Dr. Frederick Frankenstein (Gene Wilder) is the grandson of the famous Victor Frankenstein. He is a professor at an American medical school. He insists on being called Fronkensteen to try to distance himself from his family legacy. After one of his lectures he is approached by the Frankenstein family attorney. He carries with him Frederick’s great grandfather’s will. It appears that Frederick has inherited the family estate in Transylvania. Leaving his fiancé Elizabeth (Madeline Kahn) in America he travels to Transylvania to inspect the property.

At the Transylvania station he is met by Igor, a hunchback whose grandfather use to work for Frederick’s grandfather and Inga (Teri Garr), who was hired to be his assistant. At the castle they are met by the housekeeper Frau Blucher (Cloris Leachman). Blucher settles Frederick in the Baron’s old room. During the night Frederick has a nightmare and is woken up by Inga.

They hear music that seems to be coming from behind the bookcase. They inspect it and find behind it a passageway. They follow it to a stone stairway. At the bottom is a door. Inside they find a room and Igor. The three of them continue on until they find the hidden laboratory of Baron Victor Frankenstein. Then they find his library and his papers. Among them are instructions on how to create a reanimated human. Frederick pores over the papers. Something within him changes and he now believes his destiny is to follow in his grandfather’s footsteps.

Frederick and Igor dig up the body of a recently executed criminal. With the body safely in his laboratory Frederick now needs a brain. He sends Igor to the Brain Depository to steal the brain of H. Delbruck. Frightened by seeing his own reflection in a mirror Igor drops the brain. He grabs one labeled abnormal and brings it to Frederick. After Frederick puts the brain in the monster he eventually manages to animate it. The monster (Peter Boyle) begins to walk around until Igor lights a match. Then the monster goes on a rampage until it is given a sedative. Frederick then finds out about the switch in brains.

While Frederick is trying to figure out what to do with the monster the towns people are upset that there is a Frankenstein once again in their midst. Inspector Kemp (Kenneth Mars) visits the doctor to make sure nothing hinky is going on at the castle. Then Frau Blucher decides to let the creature go.

“Young Frankenstein” was released in 1974 and was directed by Mel Brooks. It is a comedy based on the characters from Mary Shelly’s 1818 horror story “Frankenstein; or The Modern Prometheus”. The film takes elements from the Frankenstein franchise movies “Frankenstein” 1931, “The Bride of Frankenstein” 1935, “Son of Frankenstein” 1939, and “The Ghost of Frankenstein” 1942. It was filmed in black and white.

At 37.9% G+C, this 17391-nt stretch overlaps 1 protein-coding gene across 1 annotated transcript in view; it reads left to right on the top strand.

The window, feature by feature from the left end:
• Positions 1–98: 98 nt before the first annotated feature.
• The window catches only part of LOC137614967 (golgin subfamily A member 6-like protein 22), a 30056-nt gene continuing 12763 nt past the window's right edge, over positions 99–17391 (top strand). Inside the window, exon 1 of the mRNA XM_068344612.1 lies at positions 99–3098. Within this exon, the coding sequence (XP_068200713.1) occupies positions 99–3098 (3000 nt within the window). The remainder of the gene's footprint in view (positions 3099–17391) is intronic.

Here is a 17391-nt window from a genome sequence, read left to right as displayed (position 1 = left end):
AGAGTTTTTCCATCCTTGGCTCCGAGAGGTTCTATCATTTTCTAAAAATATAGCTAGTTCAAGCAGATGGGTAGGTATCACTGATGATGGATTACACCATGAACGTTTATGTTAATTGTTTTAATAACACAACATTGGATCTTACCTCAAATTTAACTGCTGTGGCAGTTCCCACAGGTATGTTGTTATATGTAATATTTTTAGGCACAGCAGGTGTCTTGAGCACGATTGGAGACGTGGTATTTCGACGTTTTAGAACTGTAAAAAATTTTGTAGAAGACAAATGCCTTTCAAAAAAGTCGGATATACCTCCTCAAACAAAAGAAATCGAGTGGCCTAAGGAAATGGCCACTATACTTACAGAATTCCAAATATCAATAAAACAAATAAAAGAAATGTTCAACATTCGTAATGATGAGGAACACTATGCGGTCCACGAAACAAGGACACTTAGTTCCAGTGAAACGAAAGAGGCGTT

One of my favorite Mel Brooks movies, the film shows what a parody is suppose to look like while adding in some great improvisational gags by an array of great actors. Mel Brooks’ insanity is contagious and we get to reap the benefits of it.

The electrical whiz bang machinery in the original Universal Frankenstein film was created by Ken Strickfaden. Upon finding that Strickfaden was still alive Mel Brooks went to see him and found that he still had all his elaborate gizmos stored in his garage. Brooks rented the equipment and gave Strickfaden a screen credit, something he never got for the original films.

At first Brooks thought that the Marty Feldman "Walk this way" gag in the film was too corny. He was going to cut it from the film until he saw the audience's reaction to it at a screening. It gained so much popularity that he included variations of it in “History of the World: Part I” 1981 and “Robin Hood: Men in Tights” 1993. The skit was also the inspiration for Steven Tyler to write the Aerosmith hit “Walk This Way”.

During the scene where the monster is being brought back to life, the area around his eyes and brain begins to glow. The effect was done with a light inside a plastic head of Peter Boyle.

Marty Feldman ad-libbed the shifting hump on Igor's back. He had been shifting the hump back and forth for several days before cast members finally noticed. Brooks then added it to the script. Mel Brooks wanted costume designer Dorothy Jeakins to have Madeline Kahn show as much cleavage as possible in her outfits. Due to the Motion Picture Production code the original pre-code “Frankenstein” movie got away with showing more than the 1974 movie could.